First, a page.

نتیجه گیری انگلیسی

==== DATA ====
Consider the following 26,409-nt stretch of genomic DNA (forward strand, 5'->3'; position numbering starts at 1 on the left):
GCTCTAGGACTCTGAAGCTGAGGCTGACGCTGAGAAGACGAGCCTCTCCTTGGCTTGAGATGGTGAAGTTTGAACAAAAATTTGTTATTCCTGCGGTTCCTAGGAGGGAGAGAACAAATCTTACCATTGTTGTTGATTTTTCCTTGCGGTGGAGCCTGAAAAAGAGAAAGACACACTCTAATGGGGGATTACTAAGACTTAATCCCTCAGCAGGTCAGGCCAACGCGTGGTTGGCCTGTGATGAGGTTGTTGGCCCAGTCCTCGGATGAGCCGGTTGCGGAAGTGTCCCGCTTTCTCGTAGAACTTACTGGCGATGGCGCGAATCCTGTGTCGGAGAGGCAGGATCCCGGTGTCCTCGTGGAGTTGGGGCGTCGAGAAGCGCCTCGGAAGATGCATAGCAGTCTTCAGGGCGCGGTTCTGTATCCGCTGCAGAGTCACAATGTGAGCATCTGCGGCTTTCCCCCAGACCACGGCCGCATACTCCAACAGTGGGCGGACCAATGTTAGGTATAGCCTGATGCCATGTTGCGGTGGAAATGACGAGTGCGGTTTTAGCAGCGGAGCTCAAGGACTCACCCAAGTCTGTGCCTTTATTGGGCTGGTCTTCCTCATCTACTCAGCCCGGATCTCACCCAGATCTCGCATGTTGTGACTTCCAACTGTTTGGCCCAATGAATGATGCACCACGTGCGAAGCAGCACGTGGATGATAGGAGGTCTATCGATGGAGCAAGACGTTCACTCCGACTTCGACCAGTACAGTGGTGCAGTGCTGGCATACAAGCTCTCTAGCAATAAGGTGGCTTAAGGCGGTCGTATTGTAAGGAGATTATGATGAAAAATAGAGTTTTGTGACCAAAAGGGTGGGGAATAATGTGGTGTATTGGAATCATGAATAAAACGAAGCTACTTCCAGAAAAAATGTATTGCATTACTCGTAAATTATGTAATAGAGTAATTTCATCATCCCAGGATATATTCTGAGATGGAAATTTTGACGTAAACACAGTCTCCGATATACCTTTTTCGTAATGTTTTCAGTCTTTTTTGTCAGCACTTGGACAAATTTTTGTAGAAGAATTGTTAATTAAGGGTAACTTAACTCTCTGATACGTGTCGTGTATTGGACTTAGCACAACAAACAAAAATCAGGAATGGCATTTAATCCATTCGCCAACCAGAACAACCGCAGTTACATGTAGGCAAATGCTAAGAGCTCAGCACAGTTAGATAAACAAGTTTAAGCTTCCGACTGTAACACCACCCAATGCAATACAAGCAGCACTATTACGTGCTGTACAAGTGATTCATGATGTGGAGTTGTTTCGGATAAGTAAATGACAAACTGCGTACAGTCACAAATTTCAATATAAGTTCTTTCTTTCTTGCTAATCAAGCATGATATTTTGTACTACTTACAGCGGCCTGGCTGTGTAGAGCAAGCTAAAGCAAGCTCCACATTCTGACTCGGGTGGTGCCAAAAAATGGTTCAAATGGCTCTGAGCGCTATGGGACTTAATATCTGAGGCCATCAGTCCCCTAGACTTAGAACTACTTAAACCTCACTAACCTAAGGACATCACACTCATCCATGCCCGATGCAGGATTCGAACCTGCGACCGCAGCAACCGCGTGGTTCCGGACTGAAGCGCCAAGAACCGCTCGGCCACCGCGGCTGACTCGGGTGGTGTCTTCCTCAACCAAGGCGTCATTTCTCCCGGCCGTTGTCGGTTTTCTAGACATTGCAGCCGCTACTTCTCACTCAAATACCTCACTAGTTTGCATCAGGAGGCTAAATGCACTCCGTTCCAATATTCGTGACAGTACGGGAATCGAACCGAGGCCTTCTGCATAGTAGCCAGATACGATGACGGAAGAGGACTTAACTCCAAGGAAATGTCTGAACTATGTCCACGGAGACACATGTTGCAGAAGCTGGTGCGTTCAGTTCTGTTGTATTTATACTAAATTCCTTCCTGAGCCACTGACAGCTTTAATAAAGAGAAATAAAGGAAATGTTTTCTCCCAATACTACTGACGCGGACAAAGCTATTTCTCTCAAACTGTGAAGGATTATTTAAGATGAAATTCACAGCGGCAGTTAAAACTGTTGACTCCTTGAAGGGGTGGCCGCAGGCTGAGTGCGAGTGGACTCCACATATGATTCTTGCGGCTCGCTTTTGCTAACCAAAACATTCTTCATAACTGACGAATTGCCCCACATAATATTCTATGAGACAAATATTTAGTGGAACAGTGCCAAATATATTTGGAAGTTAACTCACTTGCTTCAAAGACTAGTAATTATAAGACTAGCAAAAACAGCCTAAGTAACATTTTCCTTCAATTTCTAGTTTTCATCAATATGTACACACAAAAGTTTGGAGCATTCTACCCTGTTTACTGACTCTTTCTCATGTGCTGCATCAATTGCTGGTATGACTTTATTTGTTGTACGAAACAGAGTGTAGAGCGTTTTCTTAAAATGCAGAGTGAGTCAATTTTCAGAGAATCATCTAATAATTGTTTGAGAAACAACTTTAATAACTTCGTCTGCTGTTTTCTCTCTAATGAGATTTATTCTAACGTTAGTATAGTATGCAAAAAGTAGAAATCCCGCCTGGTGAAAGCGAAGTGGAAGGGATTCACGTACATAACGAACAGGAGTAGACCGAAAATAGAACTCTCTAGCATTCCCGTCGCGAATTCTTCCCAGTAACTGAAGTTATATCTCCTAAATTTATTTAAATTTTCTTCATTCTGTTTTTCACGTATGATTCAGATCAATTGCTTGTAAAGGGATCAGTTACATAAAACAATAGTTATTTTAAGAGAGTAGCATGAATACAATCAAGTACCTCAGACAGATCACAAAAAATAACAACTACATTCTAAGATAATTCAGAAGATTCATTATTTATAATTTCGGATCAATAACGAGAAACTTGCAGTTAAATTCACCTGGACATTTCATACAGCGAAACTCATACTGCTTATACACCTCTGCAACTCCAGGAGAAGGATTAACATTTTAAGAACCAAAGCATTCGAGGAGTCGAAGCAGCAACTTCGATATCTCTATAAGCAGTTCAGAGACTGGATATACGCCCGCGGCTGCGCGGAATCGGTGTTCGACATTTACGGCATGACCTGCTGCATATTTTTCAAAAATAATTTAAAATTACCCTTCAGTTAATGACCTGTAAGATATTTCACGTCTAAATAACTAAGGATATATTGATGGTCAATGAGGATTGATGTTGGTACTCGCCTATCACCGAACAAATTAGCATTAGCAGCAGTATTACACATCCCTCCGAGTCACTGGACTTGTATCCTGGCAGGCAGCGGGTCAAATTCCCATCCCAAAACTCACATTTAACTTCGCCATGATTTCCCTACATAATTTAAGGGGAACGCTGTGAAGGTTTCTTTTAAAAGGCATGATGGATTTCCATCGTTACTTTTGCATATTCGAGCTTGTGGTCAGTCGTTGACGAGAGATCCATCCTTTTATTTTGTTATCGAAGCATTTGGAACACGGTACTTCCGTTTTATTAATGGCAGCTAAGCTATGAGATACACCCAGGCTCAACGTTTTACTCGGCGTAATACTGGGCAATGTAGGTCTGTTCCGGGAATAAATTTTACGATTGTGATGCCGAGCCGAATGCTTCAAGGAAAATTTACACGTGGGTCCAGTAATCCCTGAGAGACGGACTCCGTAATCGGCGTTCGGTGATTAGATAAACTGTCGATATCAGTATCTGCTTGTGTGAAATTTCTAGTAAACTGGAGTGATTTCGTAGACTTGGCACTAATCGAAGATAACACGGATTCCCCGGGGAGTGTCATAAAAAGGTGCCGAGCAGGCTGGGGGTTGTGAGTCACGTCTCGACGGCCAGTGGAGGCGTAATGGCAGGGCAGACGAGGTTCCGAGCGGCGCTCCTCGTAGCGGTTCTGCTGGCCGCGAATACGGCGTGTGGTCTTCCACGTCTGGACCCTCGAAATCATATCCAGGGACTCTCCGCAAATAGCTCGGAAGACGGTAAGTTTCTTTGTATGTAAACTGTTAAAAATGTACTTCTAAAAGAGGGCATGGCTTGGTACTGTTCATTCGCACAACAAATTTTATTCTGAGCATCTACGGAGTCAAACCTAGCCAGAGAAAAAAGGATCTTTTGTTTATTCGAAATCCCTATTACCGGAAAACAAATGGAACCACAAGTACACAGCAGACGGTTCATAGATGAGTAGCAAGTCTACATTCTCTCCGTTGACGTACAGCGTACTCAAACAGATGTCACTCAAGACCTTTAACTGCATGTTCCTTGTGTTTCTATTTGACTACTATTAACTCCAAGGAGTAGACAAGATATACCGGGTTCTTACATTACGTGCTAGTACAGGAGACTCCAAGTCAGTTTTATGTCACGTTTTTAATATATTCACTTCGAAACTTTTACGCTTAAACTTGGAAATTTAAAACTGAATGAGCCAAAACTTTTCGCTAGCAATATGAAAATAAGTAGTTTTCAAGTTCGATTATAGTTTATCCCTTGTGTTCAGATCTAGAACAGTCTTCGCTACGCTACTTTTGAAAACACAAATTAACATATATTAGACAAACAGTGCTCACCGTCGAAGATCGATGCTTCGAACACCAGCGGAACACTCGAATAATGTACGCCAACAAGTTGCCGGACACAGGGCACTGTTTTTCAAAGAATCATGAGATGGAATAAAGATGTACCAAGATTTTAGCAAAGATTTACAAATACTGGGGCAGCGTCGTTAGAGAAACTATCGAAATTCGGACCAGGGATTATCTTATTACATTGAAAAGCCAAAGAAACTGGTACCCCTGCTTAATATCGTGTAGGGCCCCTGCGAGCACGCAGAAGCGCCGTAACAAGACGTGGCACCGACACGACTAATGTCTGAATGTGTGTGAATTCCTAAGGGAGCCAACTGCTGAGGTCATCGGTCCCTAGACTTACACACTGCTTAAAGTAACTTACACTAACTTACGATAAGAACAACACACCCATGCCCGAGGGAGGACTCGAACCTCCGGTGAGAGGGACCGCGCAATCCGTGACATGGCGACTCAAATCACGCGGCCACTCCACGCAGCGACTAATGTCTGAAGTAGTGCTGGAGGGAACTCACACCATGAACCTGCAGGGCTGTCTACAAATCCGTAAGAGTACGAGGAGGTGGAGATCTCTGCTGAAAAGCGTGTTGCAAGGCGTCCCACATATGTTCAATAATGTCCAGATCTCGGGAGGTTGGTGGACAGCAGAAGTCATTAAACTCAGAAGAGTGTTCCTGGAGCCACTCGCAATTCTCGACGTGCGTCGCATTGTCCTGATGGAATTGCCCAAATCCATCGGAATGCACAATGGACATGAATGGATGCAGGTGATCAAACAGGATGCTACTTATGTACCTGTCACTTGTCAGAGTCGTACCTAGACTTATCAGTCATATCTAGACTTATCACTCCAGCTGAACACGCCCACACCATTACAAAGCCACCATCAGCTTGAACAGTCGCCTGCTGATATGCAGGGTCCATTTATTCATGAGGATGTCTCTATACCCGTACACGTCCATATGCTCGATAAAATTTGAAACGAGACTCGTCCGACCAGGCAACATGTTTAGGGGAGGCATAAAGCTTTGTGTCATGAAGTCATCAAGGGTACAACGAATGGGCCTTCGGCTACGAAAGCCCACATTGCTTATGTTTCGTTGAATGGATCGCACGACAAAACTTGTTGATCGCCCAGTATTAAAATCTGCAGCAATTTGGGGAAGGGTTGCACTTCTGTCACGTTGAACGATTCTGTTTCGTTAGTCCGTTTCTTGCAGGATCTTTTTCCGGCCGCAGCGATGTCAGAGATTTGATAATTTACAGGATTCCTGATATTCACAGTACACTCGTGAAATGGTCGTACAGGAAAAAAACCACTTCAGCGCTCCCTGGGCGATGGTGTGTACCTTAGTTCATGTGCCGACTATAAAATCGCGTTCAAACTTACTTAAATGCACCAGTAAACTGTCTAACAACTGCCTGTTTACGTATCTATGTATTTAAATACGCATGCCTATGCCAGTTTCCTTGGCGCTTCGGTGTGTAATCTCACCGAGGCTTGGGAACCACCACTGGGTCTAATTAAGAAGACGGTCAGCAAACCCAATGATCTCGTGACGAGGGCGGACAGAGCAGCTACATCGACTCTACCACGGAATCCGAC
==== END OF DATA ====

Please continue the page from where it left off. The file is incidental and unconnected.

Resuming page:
In recent years, China has been accelerating its construction of SPRs. We make three important contributions towards minimizing the short-run cost of this expensive project. First, we take the size of the reserve as given and minimize the short term fill costs, including changes in consumer surplus, oil acquisition and carrying costs. Second and more importantly, we examine the short run oil price trajectory from this crude acquisition. These price changes, which account for 52% of reserve costs in the base case, are not mentioned in any of the other studies we have found. Third, not only have we considered the optimal short-term drawdown rate and its effects on the short run oil price trajectory, but we also show that the cost of an optimal drawdown strategy in a disruption is comparable with that of fully drawing down the reserve. In the case study, we first examine results for a base case of the model together with sensitivities of the results to variations in the parameter assumptions. The results suggest an optimal stockpile acquisition rate of 9–19 million barrels and the optimal stockpiling drives up the price by 3–7%. Second, special cases for disruption are studied. When a 2% shortfall occurs, the best drawdown rate is 9 million barrels per month. If the disruption lasts longer, i.e. 3 months or 6 months, it is recommended that the government reduce the drawdown rate month by month. Based on our results, we see the following policy implications. First, China could consider acquiring oil at the rate of 9–19 million barrels per month depending on oil price. When the price is low, the government could absorb oil more quickly. Otherwise, the acquisition rate should slow down. Second, the influence of oil acquisition is more remarkable when the market is tight. Regarding the recent global economic recession and demand decline, we suggest that the Chinese government seize the opportunity and expand its SPR size. Third, although the drawdown of the SPR can effectively dampen soaring prices, it seems the shortage leaves the price high. Therefore we suggest that the government face potential risks with more solutions, i.e. energy diversification and oil substitution, rather than solely rely on SPRs. It is worth noting that the price is assumed to be affected only by market supply and demand. However, in reality the price is easily influenced by many factors such as market speculation, politics and so on. By making supply constant and only changing demand with China׳s stockpile changes, we have implicitly assumed there are no changes in other government stockpiling programs or commercial inventories. Nor have we considered non-competitive behaviour on the part of suppliers since we consider the stockpiling and drawdown strategies in the short-term and exporters cannot adjust their production capacity immediately. Future research could provide a richer and more detailed depiction of the other market factors mentioned above.